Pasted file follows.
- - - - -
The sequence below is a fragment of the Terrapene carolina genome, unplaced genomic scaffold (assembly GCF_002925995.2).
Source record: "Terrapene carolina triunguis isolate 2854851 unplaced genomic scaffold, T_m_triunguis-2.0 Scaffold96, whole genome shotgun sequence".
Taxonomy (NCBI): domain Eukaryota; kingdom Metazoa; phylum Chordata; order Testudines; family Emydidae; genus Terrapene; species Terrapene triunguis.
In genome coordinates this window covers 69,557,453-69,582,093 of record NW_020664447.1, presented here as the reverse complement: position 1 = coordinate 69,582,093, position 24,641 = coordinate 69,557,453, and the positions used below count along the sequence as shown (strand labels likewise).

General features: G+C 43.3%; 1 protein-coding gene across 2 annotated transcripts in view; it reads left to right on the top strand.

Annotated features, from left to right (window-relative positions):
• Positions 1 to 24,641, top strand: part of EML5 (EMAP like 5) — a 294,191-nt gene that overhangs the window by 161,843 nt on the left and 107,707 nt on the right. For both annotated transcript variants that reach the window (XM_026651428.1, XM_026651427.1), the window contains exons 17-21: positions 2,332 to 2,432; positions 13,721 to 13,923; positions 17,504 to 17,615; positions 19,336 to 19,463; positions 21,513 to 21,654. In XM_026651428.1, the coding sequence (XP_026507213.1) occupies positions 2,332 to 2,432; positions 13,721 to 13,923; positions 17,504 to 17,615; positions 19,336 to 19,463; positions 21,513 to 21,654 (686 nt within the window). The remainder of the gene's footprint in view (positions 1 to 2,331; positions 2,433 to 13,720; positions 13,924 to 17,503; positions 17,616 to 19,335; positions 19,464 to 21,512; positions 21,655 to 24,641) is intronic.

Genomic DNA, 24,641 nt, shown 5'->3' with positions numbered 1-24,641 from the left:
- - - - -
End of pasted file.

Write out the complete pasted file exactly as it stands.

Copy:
The sequence below is a fragment of the Terrapene carolina genome, unplaced genomic scaffold (assembly GCF_002925995.2).
Source record: "Terrapene carolina triunguis isolate 2854851 unplaced genomic scaffold, T_m_triunguis-2.0 Scaffold96, whole genome shotgun sequence".
Taxonomy (NCBI): domain Eukaryota; kingdom Metazoa; phylum Chordata; order Testudines; family Emydidae; genus Terrapene; species Terrapene triunguis.
In genome coordinates this window covers 69,557,453-69,582,093 of record NW_020664447.1, presented here as the reverse complement: position 1 = coordinate 69,582,093, position 24,641 = coordinate 69,557,453, and the positions used below count along the sequence as shown (strand labels likewise).

General features: G+C 43.3%; 1 protein-coding gene across 2 annotated transcripts in view; it reads left to right on the top strand.

Annotated features, from left to right (window-relative positions):
• Positions 1 to 24,641, top strand: part of EML5 (EMAP like 5) — a 294,191-nt gene that overhangs the window by 161,843 nt on the left and 107,707 nt on the right. For both annotated transcript variants that reach the window (XM_026651428.1, XM_026651427.1), the window contains exons 17-21: positions 2,332 to 2,432; positions 13,721 to 13,923; positions 17,504 to 17,615; positions 19,336 to 19,463; positions 21,513 to 21,654. In XM_026651428.1, the coding sequence (XP_026507213.1) occupies positions 2,332 to 2,432; positions 13,721 to 13,923; positions 17,504 to 17,615; positions 19,336 to 19,463; positions 21,513 to 21,654 (686 nt within the window). The remainder of the gene's footprint in view (positions 1 to 2,331; positions 2,433 to 13,720; positions 13,924 to 17,503; positions 17,616 to 19,335; positions 19,464 to 21,512; positions 21,655 to 24,641) is intronic.

Genomic DNA, 24,641 nt, shown 5'->3' with positions numbered 1-24,641 from the left: